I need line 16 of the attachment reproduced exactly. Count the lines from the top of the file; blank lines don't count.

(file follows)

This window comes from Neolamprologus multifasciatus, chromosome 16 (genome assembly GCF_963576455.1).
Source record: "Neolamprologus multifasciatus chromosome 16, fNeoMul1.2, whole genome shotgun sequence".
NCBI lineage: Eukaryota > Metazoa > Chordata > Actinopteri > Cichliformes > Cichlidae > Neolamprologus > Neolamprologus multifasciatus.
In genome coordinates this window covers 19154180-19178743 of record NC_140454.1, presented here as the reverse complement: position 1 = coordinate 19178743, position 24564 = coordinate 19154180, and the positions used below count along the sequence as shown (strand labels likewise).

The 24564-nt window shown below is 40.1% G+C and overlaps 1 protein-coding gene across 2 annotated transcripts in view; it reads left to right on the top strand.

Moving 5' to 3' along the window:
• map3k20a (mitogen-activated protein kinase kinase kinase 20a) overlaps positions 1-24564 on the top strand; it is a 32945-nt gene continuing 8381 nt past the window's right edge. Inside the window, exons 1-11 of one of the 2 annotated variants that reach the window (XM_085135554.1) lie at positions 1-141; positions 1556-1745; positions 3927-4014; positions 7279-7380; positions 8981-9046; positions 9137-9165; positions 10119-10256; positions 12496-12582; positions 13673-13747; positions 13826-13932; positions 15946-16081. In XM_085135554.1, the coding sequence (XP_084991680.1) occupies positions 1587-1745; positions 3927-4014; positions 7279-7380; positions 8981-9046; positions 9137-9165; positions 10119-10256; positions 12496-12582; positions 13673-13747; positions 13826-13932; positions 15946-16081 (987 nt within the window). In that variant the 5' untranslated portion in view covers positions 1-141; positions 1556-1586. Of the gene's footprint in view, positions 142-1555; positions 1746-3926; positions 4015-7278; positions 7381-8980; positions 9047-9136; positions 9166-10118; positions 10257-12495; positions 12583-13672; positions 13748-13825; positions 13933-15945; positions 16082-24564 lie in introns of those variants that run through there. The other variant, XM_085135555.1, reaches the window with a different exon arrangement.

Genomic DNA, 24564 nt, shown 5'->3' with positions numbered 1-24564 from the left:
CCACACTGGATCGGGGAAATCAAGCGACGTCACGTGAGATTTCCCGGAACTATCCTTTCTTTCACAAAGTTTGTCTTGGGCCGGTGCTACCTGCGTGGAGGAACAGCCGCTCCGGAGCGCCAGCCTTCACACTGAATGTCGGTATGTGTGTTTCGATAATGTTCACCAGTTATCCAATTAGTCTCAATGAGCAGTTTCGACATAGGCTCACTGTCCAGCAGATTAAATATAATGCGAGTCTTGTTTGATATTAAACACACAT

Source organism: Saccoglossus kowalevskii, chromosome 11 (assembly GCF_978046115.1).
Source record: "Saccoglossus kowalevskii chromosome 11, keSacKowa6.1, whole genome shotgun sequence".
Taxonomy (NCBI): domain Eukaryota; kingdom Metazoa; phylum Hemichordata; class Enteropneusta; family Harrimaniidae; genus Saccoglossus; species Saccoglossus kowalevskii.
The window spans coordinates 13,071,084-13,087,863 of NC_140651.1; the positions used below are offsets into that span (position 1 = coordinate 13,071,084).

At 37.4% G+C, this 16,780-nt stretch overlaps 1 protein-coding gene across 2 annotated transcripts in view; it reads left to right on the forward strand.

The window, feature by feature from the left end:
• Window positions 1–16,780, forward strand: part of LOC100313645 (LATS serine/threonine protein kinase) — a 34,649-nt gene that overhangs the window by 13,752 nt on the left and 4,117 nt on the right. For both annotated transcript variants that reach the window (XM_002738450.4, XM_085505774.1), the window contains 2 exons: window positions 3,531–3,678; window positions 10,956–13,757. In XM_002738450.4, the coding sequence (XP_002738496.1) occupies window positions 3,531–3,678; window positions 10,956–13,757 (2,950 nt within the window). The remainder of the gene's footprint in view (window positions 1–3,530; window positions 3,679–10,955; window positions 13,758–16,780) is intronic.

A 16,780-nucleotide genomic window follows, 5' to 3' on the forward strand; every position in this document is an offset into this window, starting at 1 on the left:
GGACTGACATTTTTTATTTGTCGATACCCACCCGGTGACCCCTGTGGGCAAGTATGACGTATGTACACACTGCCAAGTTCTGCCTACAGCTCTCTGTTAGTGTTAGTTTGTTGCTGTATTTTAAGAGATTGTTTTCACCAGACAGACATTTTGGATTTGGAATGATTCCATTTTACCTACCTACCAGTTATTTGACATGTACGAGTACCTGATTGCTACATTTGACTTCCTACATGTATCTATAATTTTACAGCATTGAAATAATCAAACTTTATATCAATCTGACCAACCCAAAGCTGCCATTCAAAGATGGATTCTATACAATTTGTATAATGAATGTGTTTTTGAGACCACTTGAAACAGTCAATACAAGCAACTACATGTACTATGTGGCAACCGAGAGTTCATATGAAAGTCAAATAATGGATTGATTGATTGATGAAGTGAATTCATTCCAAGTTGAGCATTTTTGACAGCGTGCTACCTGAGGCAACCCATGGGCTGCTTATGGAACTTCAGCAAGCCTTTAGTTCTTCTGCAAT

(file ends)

• Window positions 1–16,780, forward strand: part of LOC100313645 (LATS serine/threonine protein kinase) — a 34,649-nt gene that overhangs the window by 13,752 nt on the left and 4,117 nt on the right. For both annotated transcript variants that reach the window (XM_002738450.4, XM_085505774.1), the window contains 2 exons: window positions 3,531–3,678; window positions 10,956–13,757. In XM_002738450.4, the coding sequence (XP_002738496.1) occupies window positions 3,531–3,678; window positions 10,956–13,757 (2,950 nt within the window). The remainder of the gene's footprint in view (window positions 1–3,530; window positions 3,679–10,955; window positions 13,758–16,780) is intronic.